When and how should you change your disc brakes?

Proper and regular upkeep of your vehicle’s brakes is critical to their continued efficiency, as well as to your roadway safety. Thankfully, brake maintenance and repair can be easily performed from the comfort of your own home.

Brake disk

Modern disc brakes are broadly divided into two primary components: the brake discs themselves (also known as rotors), and the brake pads and callipers that provide friction to the rotors, allowing your vehicle to stop. Steady wear of the brake pads is unavoidable and regular inspections are recommended.

For the average driver, brake pads will require replacement every 6-12 months. In this article, however, we will be focusing on the condition, inspection and replacement of your vehicle’s brake discs, which suffer from wear and tear much slower than pads, and generally require a visual inspection before replacement should be considered.

Getting started

One tell-tale sign of warped or damaged brake discs is a noticeable vibration when braking. Of course, a lack of vibration does not guarantee that your brake rotors are undamaged. The only way to ensure that your brakes are in good repair is to inspect them visually.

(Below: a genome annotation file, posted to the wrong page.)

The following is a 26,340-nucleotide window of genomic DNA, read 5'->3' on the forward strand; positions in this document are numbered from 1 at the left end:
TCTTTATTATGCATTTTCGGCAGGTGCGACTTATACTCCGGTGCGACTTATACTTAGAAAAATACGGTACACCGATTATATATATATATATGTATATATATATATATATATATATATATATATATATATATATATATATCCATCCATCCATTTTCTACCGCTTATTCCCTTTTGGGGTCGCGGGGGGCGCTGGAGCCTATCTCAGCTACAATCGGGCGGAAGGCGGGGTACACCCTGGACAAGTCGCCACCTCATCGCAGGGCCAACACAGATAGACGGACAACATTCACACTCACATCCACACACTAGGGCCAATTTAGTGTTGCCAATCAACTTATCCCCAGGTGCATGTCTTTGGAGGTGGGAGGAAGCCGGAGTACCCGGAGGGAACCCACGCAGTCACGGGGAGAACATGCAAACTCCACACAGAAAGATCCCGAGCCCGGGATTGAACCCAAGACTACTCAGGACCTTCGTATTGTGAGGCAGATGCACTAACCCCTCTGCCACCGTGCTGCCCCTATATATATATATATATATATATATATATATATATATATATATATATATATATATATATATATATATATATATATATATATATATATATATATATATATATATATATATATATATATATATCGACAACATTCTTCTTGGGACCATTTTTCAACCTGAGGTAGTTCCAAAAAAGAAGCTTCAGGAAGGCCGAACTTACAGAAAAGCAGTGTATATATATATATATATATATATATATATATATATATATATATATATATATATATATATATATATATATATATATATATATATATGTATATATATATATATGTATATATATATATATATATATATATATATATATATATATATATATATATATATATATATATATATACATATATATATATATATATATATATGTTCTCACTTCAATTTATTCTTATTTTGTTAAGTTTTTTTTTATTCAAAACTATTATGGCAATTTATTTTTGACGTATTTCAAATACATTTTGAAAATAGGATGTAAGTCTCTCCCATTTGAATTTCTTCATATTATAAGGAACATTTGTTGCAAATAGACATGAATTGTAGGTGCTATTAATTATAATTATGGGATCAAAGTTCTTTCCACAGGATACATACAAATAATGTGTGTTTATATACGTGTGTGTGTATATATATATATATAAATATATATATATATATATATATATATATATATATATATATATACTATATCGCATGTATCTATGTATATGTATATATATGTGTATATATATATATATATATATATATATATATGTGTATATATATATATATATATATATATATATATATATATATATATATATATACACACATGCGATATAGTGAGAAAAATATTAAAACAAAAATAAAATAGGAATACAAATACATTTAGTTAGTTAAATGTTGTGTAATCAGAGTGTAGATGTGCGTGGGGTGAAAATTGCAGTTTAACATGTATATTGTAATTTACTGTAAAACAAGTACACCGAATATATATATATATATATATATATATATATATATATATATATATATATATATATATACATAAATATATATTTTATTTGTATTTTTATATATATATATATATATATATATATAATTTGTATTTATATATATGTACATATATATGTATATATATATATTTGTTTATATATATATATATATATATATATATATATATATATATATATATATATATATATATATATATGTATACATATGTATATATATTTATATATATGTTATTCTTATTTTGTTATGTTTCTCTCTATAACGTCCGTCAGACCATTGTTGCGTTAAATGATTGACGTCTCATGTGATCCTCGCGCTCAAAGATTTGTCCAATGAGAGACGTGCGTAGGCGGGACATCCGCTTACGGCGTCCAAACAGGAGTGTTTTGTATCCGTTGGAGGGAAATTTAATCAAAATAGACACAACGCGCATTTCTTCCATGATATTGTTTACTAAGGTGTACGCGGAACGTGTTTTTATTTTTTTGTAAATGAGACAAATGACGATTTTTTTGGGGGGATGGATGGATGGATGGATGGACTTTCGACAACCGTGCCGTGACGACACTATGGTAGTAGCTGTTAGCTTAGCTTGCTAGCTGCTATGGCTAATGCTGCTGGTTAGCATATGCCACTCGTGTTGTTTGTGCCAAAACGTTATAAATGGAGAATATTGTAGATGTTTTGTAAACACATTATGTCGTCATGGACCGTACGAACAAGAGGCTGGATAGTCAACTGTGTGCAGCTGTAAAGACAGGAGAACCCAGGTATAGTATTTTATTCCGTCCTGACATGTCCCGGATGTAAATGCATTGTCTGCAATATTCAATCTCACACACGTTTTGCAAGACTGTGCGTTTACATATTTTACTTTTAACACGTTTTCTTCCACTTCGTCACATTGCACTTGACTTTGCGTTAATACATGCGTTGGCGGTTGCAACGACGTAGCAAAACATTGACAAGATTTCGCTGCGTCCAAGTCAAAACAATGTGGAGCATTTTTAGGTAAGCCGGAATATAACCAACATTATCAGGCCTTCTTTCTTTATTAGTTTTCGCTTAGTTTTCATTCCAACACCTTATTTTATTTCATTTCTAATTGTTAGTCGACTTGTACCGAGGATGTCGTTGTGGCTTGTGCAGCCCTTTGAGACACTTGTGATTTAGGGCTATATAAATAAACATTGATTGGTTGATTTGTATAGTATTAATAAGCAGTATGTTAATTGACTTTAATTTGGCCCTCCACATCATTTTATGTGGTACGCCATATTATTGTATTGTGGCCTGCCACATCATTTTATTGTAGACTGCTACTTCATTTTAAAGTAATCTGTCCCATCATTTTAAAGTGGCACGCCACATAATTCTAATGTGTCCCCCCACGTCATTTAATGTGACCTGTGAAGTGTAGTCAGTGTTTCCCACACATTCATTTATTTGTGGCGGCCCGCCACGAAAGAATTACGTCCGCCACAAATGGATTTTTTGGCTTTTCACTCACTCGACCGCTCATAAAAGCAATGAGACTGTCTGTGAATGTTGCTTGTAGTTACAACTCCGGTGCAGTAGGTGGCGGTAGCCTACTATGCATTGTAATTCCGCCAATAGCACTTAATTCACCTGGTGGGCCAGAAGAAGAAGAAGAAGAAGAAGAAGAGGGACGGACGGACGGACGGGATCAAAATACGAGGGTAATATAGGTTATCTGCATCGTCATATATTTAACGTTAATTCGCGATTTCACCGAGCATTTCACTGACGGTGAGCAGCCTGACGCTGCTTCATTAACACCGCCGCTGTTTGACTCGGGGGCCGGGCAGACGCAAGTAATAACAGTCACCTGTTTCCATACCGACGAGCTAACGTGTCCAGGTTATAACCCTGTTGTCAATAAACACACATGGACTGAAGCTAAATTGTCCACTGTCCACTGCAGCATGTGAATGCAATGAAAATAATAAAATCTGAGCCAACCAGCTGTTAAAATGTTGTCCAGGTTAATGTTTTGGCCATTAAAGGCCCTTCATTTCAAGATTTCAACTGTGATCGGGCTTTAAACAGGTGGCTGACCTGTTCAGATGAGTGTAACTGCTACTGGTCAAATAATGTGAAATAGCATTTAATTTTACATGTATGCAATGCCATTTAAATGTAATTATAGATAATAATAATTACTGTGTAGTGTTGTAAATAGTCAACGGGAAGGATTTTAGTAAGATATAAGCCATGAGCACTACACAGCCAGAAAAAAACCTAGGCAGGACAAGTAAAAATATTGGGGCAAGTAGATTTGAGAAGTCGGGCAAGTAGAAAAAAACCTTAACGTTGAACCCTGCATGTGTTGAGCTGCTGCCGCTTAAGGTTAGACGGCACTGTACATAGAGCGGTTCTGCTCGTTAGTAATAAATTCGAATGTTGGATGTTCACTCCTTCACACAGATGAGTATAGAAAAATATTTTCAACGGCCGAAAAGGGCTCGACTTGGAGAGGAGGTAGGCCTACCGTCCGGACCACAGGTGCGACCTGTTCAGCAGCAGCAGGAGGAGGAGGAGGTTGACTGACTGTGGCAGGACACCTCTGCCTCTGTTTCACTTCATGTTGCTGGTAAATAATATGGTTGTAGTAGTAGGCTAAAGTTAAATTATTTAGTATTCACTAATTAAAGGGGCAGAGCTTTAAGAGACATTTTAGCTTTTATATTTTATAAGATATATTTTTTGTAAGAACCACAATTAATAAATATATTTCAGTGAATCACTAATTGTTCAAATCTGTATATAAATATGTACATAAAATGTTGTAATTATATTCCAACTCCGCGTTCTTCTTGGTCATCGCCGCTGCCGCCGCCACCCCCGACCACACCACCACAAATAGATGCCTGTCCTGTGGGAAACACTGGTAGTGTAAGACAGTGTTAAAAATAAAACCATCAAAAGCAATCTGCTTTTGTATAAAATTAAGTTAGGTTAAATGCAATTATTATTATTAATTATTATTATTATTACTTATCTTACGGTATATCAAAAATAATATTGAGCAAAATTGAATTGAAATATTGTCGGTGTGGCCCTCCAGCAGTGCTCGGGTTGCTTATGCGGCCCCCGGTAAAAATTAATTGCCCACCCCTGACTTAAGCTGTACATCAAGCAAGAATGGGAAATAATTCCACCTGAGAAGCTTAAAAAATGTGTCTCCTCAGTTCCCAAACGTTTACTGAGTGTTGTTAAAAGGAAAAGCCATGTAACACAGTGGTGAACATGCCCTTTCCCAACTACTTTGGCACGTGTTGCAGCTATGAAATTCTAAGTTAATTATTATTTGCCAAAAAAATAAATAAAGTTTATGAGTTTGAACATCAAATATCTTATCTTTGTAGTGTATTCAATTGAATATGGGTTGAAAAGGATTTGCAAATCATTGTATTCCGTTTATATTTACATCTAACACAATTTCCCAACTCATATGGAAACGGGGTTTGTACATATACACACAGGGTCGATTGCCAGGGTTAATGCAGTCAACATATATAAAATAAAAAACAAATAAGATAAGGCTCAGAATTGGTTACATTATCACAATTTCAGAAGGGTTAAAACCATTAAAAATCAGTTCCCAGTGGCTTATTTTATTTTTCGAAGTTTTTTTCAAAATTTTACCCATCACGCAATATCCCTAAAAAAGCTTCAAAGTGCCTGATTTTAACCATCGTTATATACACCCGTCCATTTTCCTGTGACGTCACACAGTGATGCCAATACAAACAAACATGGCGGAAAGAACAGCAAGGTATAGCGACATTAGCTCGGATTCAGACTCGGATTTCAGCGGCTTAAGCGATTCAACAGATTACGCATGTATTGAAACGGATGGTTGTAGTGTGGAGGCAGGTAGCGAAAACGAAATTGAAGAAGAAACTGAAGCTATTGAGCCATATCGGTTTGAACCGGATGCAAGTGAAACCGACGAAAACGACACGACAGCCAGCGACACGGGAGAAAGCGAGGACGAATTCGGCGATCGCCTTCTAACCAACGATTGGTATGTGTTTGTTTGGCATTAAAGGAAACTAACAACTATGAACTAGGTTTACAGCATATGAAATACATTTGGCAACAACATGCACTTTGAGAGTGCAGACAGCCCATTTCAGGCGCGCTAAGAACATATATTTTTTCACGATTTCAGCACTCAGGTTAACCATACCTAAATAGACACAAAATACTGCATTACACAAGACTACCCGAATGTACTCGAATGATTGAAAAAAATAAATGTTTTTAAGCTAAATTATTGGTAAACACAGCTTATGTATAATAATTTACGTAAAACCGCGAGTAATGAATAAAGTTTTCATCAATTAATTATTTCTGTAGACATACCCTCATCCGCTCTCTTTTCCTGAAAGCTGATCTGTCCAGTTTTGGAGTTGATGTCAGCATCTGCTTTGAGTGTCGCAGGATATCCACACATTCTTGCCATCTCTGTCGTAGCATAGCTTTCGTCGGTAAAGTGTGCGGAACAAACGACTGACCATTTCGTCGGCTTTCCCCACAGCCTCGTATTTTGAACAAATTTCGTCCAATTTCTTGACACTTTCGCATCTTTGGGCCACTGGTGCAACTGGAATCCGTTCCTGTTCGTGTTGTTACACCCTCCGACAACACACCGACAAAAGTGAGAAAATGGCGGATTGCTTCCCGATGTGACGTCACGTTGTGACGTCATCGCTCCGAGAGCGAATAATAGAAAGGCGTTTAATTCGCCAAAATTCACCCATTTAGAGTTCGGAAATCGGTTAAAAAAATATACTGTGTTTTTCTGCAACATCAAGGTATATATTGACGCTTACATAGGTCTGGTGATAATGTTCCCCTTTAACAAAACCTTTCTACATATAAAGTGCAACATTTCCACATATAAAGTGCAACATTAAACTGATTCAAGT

To access your brakes, you will require some basic automotive tools, including a car jack and jack stands, a lug wrench, an adjustable wrench or ratchet set, a hammer and a screwdriver. Loosen the lug nuts on the wheel covering the brake system you plan to inspect, then jack up the car and secure it safely in place with the jack stands. Remove the tire to expose the braking system.

From here, you should be able to inspect both the brake pads (within the calliper attached to the rotor) and the brake disc itself. Inspect the disc for uneven wear, grooves, or other visible damage. Any obvious deformation of the disc is likely cause for replacement, or at the very least refinishing by a professional mechanic.

Even without visible cues, the width of the disc should be measured with a micrometer, and the results compared with the minimum standards recorded in your vehicle’s owners’ manual. If the disc is below recommended thickness, the rotor should be replaced.

Replacing your brake discs

Start by extracting the brake pad calliper from the rotor by loosening and removing the two attachment bolts on the rear side of the calliper. Hang the calliper somewhere out of the way by a wire or hangar (do not hang it by the brake fluid line), to fully expose the rotor.

brake pad 2

he brake rotor is attached to your vehicle’s drive system by two screws that can be loosened from the front of the rotor with a screwdriver. Once they are removed, the rotor may require some firm but gentle jostling with a hammer to be separated from the vehicle.

Now that the rotor is removed, you can easily replace it with your newly purchased hardware, and reverse the above steps to reassemble your brake system.

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